Thursday, 2 April 2015

Madama Butterfly, Deutsche Oper, 29 March 2015

Deutsche Oper, Berlin

Cio-Cio San – Hui He
Suzuki – Jana Kurucová
Kate Pinkerton – Stephanie Lauricella
Pinkerton – Fabio Sartori
Sharpless – Elia Fabbian
Goro – Gideon Poppe
Prince Yamadori – Jörg Schörner
The Bonze – Marko Mimica
Imperial Commissiner – Carlton Ford
Official Registrar – Thomas Lehman
Mother – Martina Metzler
Cousin – Saskia Meusel
Aunt – Keum-Shin Kwon
Child – Birte Weigelt

Pier Luigi Samaritani (director, designs)
Gerlinde Pelkowski (revival director)

Chorus of the Deutsche Oper, Berlin (chorus master: William Spaulding)
Orchestra of the Deutsche Oper
Yves Abel (conductor)

For an evening off from the Staatsoper’s Festtage, I walked a little further up Bismarkstrasse to the Deutsche Oper, to see a revival of Pier Luigi Samritani’s Madama Butterfly. There is obviously no point in comparing the first night of a new Parsifal with such an instalment of the Deutsche Oper’s ‘Puccini weeks’, but by any standards, this very different evening did not do badly at all. There is not a great deal to say about the production; it looks very much like the other two productions I have seen of the work. (How I should love to see something different: say, Calixto Bieito’s staging for the Komische Oper!) But it does its job well in ‘traditional’ terms, and on this occasion, its 137th performance (!) since the premiere, benefits from keen revival direction by Gerlinde Pelkowski. Lovers of what might be called ‘conventionally beautiful’ Puccini stagings will be delighted, and doubtless will have been already. I am less sure about the use of sheets – often a device in such productions – which tends a little towards the bathetic, but it is not difficult to live with, even so.

Attention, then, is focused firmly on the musical performance, and especially on the singers. Yves Abel conducted the orchestra ably, without making any particular points. It was not the most symphonic Puccini I have heard, and certainly not the most modernistic, but by the same token, continuity was achieved. The orchestra could hardly be faulted, and I have no desire to try. When really given their head, the strings sounded gorgeous, the perfect compliment to a decidedly ‘traditional’ starring couple.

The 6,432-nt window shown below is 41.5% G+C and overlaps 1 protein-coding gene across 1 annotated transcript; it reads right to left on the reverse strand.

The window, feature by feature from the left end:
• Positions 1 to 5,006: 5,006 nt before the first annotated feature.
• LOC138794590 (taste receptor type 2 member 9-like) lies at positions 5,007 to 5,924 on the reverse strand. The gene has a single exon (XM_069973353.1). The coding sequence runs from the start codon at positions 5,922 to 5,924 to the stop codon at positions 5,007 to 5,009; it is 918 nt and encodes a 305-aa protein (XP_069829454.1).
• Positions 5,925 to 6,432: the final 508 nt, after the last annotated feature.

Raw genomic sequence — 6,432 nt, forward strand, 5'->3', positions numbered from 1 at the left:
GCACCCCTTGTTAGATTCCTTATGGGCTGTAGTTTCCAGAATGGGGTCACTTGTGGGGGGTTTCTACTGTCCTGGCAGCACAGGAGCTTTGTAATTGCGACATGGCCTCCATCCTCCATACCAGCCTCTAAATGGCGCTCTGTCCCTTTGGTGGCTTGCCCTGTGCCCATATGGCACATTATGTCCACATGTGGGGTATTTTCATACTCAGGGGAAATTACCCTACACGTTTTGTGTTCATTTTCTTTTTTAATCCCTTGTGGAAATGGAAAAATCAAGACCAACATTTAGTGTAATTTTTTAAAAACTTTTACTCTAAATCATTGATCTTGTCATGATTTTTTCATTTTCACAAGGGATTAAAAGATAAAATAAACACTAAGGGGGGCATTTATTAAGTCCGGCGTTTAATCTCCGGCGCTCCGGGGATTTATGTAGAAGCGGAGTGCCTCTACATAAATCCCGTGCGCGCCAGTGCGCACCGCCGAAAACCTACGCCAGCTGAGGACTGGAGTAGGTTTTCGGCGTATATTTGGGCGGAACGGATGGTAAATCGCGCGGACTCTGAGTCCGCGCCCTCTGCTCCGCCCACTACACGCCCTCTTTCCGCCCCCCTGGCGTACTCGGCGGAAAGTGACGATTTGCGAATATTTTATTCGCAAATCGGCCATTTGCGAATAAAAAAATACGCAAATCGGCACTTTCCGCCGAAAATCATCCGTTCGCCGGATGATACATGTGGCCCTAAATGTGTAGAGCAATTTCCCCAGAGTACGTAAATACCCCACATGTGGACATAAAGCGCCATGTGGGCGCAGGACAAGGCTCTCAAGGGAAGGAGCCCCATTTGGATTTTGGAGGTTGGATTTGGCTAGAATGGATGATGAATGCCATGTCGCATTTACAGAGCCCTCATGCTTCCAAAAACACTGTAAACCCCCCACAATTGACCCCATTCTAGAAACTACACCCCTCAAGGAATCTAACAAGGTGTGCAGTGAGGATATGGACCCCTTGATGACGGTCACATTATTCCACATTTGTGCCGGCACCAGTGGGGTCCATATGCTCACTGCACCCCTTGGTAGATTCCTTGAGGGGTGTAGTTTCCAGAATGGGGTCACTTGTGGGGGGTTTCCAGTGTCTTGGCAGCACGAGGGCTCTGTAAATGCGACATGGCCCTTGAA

By that, I mean that these were big voices, employed to general audience delight. Hui He’s Cio-Cio San offered enormous dynamic range, sensitively deployed, although in the spirit of charity, I shall pass over her diction. Fabio Sartori’s Pinkerton was similarly ‘old school’, perhaps still more so. He will certainly win no prizes for his acting, but he showed that, in such repertoire, he would not be shamed by comparison with the starriest of Italian tenors. The first-act duet was, in musical terms, close to everything one might reasonably have hoped for. Jana Kurucová’s Suzuki was subtler, offering welcoming relief: a credible, indeed sympathetic character portrayal in its own right. Elia Fabbian’s Sharpless presented equivocation through musical strength: not the easiest achievement to bring off. Gideon Poppe’s Goro showed an alert stage as well as musical animal. I suspect we shall hear more from Stephanie Lauricella, the Kate Pinkerton. (I know she has little to sing, yet always find myself surprised by quite how little!) A highly creditable evening, then, for all concerned. I only wish the opera itself were a little less offensive and a little more ambiguous…

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